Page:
Delaware was one of the first states in the country to have a drug court program. The focus of such a program is prevention, and rehabilitation rather than punishment. Successful completion of Drug Court can mean that a person can apply to have their charges expunged, and emerge with a clean record.
The Attorney General's Office has to decide whether a person should be offered the opportunity to take part in Drug Court. There are a number of things that they look for involving the offense in question, and the person charged with the offense.
So, how effective are Drug Courts? The Office of Justice Programs, from the federal government released the results of a study called: "Looking at a Decade of Drug Courts," back in 1998, which showed some remarkable results:
Unlike traditional treatment programs, becoming –clean and sober” is only the first step toward drug court graduation. Almost all drug courts require participants (after they have become clean and sober) to obtain a GED, maintain employment, be current in all financial obligations, including drug court fees and child support payments, if applicable, and to have a sponsor in the community. Many programs also require participants to perform community service hours -- to give back to the community that is supporting them through the drug court program. One drug court requires prospective graduates to prepare a two year –life plan” following drug court graduation for discussion with a community board to assure the court that the participant has developed the –tools” to lead a drug-free and crime-free life.In addition, the costs of drug court supervision is substantially less than of incarceration, and of a hospital stay within a prison.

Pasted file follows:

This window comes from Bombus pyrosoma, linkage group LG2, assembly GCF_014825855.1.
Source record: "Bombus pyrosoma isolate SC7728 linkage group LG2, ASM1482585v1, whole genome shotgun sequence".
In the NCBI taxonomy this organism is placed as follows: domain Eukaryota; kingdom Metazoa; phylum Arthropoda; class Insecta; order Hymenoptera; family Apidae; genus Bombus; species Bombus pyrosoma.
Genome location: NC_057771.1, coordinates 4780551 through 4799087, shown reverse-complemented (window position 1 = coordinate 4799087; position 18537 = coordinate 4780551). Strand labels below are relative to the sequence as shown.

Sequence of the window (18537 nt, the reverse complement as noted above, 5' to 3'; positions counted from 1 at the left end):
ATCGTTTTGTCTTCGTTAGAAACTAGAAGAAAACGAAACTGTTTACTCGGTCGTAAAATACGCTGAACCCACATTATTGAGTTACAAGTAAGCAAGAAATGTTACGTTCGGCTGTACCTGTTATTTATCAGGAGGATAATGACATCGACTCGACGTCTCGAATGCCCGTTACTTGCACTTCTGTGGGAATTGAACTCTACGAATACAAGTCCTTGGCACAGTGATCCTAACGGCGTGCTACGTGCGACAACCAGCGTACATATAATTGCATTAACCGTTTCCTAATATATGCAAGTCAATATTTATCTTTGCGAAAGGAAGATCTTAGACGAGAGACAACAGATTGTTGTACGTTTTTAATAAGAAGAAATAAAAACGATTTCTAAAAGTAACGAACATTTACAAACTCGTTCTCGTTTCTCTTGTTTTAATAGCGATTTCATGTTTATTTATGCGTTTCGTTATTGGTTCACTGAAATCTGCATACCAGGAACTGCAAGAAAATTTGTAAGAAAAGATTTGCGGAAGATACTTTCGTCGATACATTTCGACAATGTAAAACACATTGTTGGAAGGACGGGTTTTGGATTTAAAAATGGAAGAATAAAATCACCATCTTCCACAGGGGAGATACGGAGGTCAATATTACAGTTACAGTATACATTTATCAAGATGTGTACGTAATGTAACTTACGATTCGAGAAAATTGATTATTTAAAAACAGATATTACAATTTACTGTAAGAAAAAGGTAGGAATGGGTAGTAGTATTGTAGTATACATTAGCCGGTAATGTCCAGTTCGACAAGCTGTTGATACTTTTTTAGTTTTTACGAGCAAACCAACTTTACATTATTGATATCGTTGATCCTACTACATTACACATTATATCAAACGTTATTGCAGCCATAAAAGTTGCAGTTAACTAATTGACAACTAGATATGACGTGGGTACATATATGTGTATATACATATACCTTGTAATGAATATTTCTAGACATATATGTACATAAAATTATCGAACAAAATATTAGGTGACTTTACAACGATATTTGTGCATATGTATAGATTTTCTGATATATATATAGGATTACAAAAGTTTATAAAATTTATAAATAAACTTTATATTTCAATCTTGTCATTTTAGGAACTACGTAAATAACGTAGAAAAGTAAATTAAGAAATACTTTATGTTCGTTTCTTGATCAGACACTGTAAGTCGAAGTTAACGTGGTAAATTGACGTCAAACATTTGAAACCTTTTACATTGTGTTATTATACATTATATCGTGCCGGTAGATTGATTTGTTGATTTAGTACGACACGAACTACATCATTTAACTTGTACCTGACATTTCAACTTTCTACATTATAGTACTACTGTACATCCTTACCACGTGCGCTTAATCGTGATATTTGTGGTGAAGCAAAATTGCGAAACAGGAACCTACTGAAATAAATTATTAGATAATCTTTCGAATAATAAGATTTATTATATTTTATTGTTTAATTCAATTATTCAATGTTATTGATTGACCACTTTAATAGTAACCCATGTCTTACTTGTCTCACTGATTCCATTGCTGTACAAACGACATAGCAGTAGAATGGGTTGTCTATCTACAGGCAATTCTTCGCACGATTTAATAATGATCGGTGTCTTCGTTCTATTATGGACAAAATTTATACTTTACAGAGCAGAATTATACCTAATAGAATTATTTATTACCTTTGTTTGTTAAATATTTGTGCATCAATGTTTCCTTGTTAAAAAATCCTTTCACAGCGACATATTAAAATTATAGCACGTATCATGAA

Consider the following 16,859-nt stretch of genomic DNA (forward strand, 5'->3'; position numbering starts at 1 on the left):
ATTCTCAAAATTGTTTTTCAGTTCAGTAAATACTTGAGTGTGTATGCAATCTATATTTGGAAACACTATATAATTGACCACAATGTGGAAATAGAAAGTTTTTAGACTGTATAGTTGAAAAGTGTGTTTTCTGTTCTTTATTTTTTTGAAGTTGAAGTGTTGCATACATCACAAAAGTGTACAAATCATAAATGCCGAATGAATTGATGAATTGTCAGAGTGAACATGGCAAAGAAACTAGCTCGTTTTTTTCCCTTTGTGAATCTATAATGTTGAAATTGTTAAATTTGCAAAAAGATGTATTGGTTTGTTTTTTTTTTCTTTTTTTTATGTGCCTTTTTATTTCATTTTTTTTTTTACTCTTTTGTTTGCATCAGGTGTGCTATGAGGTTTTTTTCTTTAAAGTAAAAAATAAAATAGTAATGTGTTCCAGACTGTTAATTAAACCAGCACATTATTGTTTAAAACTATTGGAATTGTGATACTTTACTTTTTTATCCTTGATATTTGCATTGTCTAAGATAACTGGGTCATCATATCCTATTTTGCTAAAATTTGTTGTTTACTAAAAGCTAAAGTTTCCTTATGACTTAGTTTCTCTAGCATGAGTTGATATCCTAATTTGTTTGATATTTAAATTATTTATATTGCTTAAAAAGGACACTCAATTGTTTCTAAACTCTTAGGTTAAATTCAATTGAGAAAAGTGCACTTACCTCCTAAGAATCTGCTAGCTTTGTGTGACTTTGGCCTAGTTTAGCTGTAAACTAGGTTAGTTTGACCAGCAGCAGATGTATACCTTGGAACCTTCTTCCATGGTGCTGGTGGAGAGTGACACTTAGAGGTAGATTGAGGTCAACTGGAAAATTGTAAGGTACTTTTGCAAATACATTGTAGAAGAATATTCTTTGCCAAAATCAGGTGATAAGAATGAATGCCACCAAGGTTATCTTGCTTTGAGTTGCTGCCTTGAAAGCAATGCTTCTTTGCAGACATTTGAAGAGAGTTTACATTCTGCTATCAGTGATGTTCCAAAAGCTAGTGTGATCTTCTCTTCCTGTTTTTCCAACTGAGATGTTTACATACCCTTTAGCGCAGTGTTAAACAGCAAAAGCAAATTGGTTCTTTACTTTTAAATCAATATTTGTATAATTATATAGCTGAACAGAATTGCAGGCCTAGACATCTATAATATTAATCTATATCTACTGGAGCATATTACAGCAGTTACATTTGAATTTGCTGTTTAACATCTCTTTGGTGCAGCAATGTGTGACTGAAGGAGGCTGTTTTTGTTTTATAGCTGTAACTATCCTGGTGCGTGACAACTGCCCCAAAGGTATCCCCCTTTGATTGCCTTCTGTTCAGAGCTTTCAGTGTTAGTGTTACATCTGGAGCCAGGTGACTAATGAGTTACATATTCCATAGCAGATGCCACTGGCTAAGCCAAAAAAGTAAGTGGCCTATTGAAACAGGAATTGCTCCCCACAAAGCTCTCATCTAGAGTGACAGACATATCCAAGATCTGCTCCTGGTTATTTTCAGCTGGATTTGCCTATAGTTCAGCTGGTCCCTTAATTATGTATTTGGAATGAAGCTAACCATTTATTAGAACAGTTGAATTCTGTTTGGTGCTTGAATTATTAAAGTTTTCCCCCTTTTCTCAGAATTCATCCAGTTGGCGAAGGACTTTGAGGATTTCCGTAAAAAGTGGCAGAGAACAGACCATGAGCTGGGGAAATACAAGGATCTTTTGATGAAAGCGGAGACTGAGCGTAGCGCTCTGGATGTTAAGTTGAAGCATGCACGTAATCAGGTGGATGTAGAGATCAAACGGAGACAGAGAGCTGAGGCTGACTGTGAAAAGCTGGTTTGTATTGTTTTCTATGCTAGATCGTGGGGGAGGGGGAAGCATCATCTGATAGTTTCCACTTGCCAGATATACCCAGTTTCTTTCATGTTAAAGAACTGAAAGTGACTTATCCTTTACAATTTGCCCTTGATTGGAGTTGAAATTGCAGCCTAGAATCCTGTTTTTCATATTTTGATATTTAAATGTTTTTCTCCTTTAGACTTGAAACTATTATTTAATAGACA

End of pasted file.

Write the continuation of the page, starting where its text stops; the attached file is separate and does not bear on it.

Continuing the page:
The original goals for drug courts -- reductions in recidivism and drug usage -- are being achieved, with recidivism rates substantially reduced for graduates and, to a lesser but significant degree, for participants who do not graduate as well. Drug usage rates for defendants while they are participating in the drug court, measured by the frequent, random urinalyses required of all participants, are also substantially reduced, generally to well under 10%, dramatically below that observed for nondrug court offenders.
The "outcomes” drug courts are achieving go far beyond these original goals, however: the birth of over 500 drug free babies to drug court participants; the reunification of hundreds of families, as parents regain or are able to retain custody of their children; education and vocational training and job placements for participants, to name a few. Most significantly, many of the judges who have served as the "drug court” judge have requested an extension of their assignment, and many have taken on the drug court duty in addition to their other docket responsibilities.